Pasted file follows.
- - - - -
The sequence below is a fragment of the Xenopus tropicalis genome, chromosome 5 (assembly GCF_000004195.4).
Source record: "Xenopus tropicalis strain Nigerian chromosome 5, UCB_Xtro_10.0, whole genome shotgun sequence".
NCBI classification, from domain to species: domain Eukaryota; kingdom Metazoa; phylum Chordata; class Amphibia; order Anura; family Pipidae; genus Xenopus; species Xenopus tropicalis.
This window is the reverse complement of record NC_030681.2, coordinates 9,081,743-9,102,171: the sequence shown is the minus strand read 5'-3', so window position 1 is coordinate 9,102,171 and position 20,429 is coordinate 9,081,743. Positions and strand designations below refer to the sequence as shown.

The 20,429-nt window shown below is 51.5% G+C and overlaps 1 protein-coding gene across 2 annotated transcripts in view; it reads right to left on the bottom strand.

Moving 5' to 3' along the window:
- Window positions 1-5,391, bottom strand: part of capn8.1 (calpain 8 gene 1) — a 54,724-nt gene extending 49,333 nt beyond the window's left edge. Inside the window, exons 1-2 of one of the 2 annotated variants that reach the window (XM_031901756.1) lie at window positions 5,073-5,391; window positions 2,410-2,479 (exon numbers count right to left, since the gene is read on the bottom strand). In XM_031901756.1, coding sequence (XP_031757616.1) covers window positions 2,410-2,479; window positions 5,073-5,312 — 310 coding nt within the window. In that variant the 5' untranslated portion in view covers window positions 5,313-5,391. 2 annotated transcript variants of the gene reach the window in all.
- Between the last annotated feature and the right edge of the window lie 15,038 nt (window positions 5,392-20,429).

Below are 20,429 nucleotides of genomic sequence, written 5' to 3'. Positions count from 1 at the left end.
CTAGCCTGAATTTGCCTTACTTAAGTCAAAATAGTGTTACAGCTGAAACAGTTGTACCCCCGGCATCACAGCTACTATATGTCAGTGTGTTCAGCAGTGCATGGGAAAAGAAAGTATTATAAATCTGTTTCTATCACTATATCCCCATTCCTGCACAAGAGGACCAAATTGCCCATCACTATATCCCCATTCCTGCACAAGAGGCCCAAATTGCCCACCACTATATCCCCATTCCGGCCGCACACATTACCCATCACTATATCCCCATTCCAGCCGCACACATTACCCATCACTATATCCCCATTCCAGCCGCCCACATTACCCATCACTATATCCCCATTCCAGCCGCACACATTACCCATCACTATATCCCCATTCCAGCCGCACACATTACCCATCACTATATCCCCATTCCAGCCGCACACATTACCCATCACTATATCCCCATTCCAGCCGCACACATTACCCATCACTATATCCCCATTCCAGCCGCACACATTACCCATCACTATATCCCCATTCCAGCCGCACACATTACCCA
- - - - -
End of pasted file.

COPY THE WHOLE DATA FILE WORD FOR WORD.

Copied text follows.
The sequence below is a fragment of the Xenopus tropicalis genome, chromosome 5 (assembly GCF_000004195.4).
Source record: "Xenopus tropicalis strain Nigerian chromosome 5, UCB_Xtro_10.0, whole genome shotgun sequence".
NCBI classification, from domain to species: domain Eukaryota; kingdom Metazoa; phylum Chordata; class Amphibia; order Anura; family Pipidae; genus Xenopus; species Xenopus tropicalis.
This window is the reverse complement of record NC_030681.2, coordinates 9,081,743-9,102,171: the sequence shown is the minus strand read 5'-3', so window position 1 is coordinate 9,102,171 and position 20,429 is coordinate 9,081,743. Positions and strand designations below refer to the sequence as shown.

The 20,429-nt window shown below is 51.5% G+C and overlaps 1 protein-coding gene across 2 annotated transcripts in view; it reads right to left on the bottom strand.

Moving 5' to 3' along the window:
- Window positions 1-5,391, bottom strand: part of capn8.1 (calpain 8 gene 1) — a 54,724-nt gene extending 49,333 nt beyond the window's left edge. Inside the window, exons 1-2 of one of the 2 annotated variants that reach the window (XM_031901756.1) lie at window positions 5,073-5,391; window positions 2,410-2,479 (exon numbers count right to left, since the gene is read on the bottom strand). In XM_031901756.1, coding sequence (XP_031757616.1) covers window positions 2,410-2,479; window positions 5,073-5,312 — 310 coding nt within the window. In that variant the 5' untranslated portion in view covers window positions 5,313-5,391. 2 annotated transcript variants of the gene reach the window in all.
- Between the last annotated feature and the right edge of the window lie 15,038 nt (window positions 5,392-20,429).

Below are 20,429 nucleotides of genomic sequence, written 5' to 3'. Positions count from 1 at the left end.
CTAGCCTGAATTTGCCTTACTTAAGTCAAAATAGTGTTACAGCTGAAACAGTTGTACCCCCGGCATCACAGCTACTATATGTCAGTGTGTTCAGCAGTGCATGGGAAAAGAAAGTATTATAAATCTGTTTCTATCACTATATCCCCATTCCTGCACAAGAGGACCAAATTGCCCATCACTATATCCCCATTCCTGCACAAGAGGCCCAAATTGCCCACCACTATATCCCCATTCCGGCCGCACACATTACCCATCACTATATCCCCATTCCAGCCGCACACATTACCCATCACTATATCCCCATTCCAGCCGCCCACATTACCCATCACTATATCCCCATTCCAGCCGCACACATTACCCATCACTATATCCCCATTCCAGCCGCACACATTACCCATCACTATATCCCCATTCCAGCCGCACACATTACCCATCACTATATCCCCATTCCAGCCGCACACATTACCCATCACTATATCCCCATTCCAGCCGCACACATTACCCATCACTATATCCCCATTCCAGCCGCACACATTACCCA